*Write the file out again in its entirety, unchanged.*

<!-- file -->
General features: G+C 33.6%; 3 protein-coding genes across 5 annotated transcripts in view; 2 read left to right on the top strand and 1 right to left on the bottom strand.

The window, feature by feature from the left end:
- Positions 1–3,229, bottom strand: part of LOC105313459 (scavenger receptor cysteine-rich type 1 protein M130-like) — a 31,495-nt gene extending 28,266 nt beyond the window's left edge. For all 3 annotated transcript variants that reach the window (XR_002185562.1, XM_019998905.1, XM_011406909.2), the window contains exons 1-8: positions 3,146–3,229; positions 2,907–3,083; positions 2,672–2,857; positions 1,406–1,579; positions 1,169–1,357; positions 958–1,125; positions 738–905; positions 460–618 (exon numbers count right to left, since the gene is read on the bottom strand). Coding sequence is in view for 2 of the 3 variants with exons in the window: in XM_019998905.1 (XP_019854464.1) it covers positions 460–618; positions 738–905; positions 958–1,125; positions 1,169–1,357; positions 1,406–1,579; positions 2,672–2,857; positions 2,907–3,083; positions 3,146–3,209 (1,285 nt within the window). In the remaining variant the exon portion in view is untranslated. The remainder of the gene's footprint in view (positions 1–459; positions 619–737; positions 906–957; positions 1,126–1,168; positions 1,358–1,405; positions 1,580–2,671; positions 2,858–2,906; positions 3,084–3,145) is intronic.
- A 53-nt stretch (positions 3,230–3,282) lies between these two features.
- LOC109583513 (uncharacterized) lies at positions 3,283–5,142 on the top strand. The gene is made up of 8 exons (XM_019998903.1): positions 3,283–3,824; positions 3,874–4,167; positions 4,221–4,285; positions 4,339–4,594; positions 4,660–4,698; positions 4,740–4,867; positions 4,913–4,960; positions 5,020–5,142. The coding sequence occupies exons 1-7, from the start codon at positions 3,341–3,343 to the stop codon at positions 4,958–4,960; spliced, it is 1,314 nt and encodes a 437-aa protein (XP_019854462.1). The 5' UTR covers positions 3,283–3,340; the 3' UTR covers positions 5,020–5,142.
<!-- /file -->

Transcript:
General features: G+C 33.6%; 3 protein-coding genes across 5 annotated transcripts in view; 2 read left to right on the top strand and 1 right to left on the bottom strand.

The window, feature by feature from the left end:
- Positions 1–3,229, bottom strand: part of LOC105313459 (scavenger receptor cysteine-rich type 1 protein M130-like) — a 31,495-nt gene extending 28,266 nt beyond the window's left edge. For all 3 annotated transcript variants that reach the window (XR_002185562.1, XM_019998905.1, XM_011406909.2), the window contains exons 1-8: positions 3,146–3,229; positions 2,907–3,083; positions 2,672–2,857; positions 1,406–1,579; positions 1,169–1,357; positions 958–1,125; positions 738–905; positions 460–618 (exon numbers count right to left, since the gene is read on the bottom strand). Coding sequence is in view for 2 of the 3 variants with exons in the window: in XM_019998905.1 (XP_019854464.1) it covers positions 460–618; positions 738–905; positions 958–1,125; positions 1,169–1,357; positions 1,406–1,579; positions 2,672–2,857; positions 2,907–3,083; positions 3,146–3,209 (1,285 nt within the window). In the remaining variant the exon portion in view is untranslated. The remainder of the gene's footprint in view (positions 1–459; positions 619–737; positions 906–957; positions 1,126–1,168; positions 1,358–1,405; positions 1,580–2,671; positions 2,858–2,906; positions 3,084–3,145) is intronic.
- A 53-nt stretch (positions 3,230–3,282) lies between these two features.
- LOC109583513 (uncharacterized) lies at positions 3,283–5,142 on the top strand. The gene is made up of 8 exons (XM_019998903.1): positions 3,283–3,824; positions 3,874–4,167; positions 4,221–4,285; positions 4,339–4,594; positions 4,660–4,698; positions 4,740–4,867; positions 4,913–4,960; positions 5,020–5,142. The coding sequence occupies exons 1-7, from the start codon at positions 3,341–3,343 to the stop codon at positions 4,958–4,960; spliced, it is 1,314 nt and encodes a 437-aa protein (XP_019854462.1). The 5' UTR covers positions 3,283–3,340; the 3' UTR covers positions 5,020–5,142.